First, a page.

The first Montana Constitution was drafted during the 1866 six-day Constitutional Convention in the city of Helena. However, the document was lost on the way to the printers and so was never subject to a vote.
This would not be the first time the state’s constitution would be the subject of controversy. Over the years, lawmakers in the state have managed to enact some pretty wacky laws that would leave you wondering about the situation or event which led to their enactment. For instance, It is illegal to bring a grenade, bomb, rocket or other large-caliber weapon to a council meeting in the city of Billings.
We’ve compiled a list of eight strange laws from Montana and the various county jurisdictions within the state.
1. Don’t play ‘folf’ at night
The game of ‘folf’ or frisbee golf is played following the same rules as golf, but using specialized frisbees or “folf discs” instead of clubs and balls. Apparently, the sport is quite popular in Montana and the municipal authorities in Helena stepped in to control where and when the game is played through an edict that states “No person shall play or engage in the game of folf or throw a golf disc at nighttime in any area within the business improvement district that has not been sanctioned as a designated folf course by the city.”
2. Don’t carry large-caliber weapons to council proceedings
The city of Billings in Yellowstone County has banned the carrying of concealed or unconcealed weapons and rockets to city council proceedings. These include anything from a small, Ruger LCP handgun to an XM307 belt-fed, automatic grenade launcher.
3. Raising rats is prohibited
Still in the city of Billings, nobody is allowed to harbor, raise, sell or offer rats as pets, toys, premiums, novelties, or for any other purpose except as feed for reptiles or birds of prey or both. This law does not extend to rats that are kept for scientific research.
4. Pool tables must be visible from the street outside a billiard hall where they are located
According to municipal code from the city of Kalispell, it is illegal for “any person or the employee of any person owning or conducting any place of business wherein is kept any pool table, billiard table or bagatelle table to place in front of the room or across the inside of the room, any screen, blind, curtain or any obstruction that would prohibit the view of such pool table, billiard table or bagatelle table from the street in front of such room or place of business wherein is kept any of the tables above described.”
When starting a business in Montana, you need to understand the rules that the state imposes on businesses. Perhaps these guides on how to start an LLC in Montana and how to find a great registered agent in Montana can help you avoid any legal issues when opening or doing business in the state.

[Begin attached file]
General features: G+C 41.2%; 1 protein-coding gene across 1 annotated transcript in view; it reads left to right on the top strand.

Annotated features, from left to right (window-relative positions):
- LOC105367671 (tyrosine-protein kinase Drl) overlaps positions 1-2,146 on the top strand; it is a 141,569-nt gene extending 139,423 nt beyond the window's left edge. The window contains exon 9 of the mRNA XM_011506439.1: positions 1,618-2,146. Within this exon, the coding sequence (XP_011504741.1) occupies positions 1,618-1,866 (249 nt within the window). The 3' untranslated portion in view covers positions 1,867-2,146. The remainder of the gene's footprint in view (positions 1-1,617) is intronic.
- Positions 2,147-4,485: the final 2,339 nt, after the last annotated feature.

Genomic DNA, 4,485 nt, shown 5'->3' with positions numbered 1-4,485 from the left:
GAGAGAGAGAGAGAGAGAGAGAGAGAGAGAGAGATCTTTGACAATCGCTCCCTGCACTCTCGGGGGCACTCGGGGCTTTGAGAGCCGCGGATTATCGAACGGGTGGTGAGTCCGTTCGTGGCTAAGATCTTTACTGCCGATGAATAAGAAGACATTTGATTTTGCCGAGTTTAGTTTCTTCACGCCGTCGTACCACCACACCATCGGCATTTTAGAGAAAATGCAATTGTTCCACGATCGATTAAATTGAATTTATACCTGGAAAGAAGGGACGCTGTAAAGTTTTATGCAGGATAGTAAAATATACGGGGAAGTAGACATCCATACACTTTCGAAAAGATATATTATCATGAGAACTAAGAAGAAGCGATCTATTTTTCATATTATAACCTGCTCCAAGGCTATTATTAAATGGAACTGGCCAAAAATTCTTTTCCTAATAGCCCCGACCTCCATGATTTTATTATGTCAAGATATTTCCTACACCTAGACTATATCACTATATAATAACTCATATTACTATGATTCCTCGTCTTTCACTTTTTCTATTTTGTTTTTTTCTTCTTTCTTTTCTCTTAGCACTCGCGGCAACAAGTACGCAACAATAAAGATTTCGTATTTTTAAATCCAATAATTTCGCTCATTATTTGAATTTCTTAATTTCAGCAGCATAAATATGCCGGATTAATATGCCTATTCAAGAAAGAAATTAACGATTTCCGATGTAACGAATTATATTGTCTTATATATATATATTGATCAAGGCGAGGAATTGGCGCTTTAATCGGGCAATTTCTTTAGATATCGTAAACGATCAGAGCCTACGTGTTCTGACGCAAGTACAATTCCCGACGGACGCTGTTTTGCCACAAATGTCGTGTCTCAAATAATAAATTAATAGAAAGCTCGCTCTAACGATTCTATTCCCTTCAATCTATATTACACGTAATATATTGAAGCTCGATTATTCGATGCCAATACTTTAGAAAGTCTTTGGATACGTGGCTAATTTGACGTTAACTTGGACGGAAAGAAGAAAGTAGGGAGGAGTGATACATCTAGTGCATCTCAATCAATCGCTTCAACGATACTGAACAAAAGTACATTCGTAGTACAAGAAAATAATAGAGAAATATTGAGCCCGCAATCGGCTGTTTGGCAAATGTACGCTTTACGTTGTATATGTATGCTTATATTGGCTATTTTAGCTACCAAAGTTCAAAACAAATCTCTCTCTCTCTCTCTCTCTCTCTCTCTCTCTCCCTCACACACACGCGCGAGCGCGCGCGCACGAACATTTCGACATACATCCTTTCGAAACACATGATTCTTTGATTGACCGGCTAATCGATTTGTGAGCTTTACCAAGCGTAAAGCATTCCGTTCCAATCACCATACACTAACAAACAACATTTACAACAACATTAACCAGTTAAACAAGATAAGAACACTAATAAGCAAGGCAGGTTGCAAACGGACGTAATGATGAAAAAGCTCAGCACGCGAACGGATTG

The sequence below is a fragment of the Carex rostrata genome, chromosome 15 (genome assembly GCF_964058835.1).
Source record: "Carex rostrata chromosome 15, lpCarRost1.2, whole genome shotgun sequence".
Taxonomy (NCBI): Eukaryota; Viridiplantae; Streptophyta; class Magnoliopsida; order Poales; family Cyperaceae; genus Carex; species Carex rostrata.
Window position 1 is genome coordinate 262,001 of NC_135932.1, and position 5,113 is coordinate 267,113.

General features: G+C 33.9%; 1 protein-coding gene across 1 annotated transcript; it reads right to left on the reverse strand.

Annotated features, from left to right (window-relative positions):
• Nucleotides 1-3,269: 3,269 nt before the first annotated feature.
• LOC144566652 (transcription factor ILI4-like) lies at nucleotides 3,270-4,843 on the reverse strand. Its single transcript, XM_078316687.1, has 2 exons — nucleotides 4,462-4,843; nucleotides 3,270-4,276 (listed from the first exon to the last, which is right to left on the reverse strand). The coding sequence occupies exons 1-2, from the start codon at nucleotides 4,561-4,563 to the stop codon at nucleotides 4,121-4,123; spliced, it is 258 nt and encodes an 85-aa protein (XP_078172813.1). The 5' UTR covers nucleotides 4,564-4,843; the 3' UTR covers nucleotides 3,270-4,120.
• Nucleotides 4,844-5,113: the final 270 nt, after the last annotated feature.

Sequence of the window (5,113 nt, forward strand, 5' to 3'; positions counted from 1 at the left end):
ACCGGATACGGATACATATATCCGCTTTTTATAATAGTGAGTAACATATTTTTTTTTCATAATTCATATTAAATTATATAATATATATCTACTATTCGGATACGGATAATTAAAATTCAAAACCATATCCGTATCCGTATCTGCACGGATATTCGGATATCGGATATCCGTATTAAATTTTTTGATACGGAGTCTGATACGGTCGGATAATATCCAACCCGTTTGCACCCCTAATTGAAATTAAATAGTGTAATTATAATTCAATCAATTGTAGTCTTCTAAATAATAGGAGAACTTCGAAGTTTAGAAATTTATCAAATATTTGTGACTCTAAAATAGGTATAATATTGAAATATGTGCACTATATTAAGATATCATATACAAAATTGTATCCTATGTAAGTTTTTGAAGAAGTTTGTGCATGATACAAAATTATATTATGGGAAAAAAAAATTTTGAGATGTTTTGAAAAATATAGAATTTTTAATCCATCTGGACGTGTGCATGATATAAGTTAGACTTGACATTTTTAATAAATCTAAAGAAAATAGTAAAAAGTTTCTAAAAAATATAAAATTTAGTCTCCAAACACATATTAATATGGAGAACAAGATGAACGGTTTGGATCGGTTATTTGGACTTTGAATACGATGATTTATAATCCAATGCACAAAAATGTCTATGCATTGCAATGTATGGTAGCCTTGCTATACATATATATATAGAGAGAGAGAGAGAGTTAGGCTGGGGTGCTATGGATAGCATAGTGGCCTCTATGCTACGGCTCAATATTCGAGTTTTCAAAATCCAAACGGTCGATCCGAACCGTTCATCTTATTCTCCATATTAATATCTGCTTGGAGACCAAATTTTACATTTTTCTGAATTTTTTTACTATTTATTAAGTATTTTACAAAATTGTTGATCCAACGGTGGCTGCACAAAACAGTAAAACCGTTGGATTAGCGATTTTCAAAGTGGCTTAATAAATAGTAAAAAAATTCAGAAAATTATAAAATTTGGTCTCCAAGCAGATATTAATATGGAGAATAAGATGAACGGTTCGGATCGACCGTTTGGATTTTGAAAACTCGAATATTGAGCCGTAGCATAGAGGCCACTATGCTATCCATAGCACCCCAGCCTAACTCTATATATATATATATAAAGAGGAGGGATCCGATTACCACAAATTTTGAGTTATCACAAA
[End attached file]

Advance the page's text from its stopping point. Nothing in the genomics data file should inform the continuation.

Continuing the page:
5. Pretending to kill an animal in front of a minor is illegal
According to Montana Code section 45-5-627, “A person commits the offense of ritual abuse of a minor if the person purposely or knowingly and as part of any ceremony, rite, or ritual or of any training or practice for any ceremony, rite, or ritual:
(b) actually or by simulation tortures, mutilates, or sacrifices an animal or person in the presence of the minor.”
Any person who is found guilty of this crime shall be imprisoned in the state prison for a term of not less than 2 years or more than 20 years and may be fined not more than $50,000, or both.
6. It was legal to shoot at Indians
Back in the day, when the Westward Expansion had started to make an impact in the Montana territory, Indians and European settlers fought for land and other resources and things got so bad that at one point if a group of seven or more Indians were sighted, they were considered a raiding party and it was legal to shoot them. This law would later be repealed.
7. Prostitution is considered a crime against the family
Prostitution in Montana is categorized under Chapter 5 part 6 of the Constitution as a ‘Crime against the family’. A prostitute convicted of prostitution shall be fined an amount not exceeding $500 or be imprisoned in the county jail for a term not exceeding six months, or both.
Her client shall for the first offense be fined an amount not exceeding $1,000 or be imprisoned for a term not exceeding one year, or both, and for a second or subsequent offense shall be fined an amount not exceeding $10,000 or be imprisoned for a term not exceeding five years, or both.
8. Don’t annoy passers-by with your lawn sprinkler
In Helena it is illegal for any person to place any revolving fountain, hose or lawn sprinkler so that the water from the same shall be thrown upon any street or sidewalk to the annoyance of passers-by.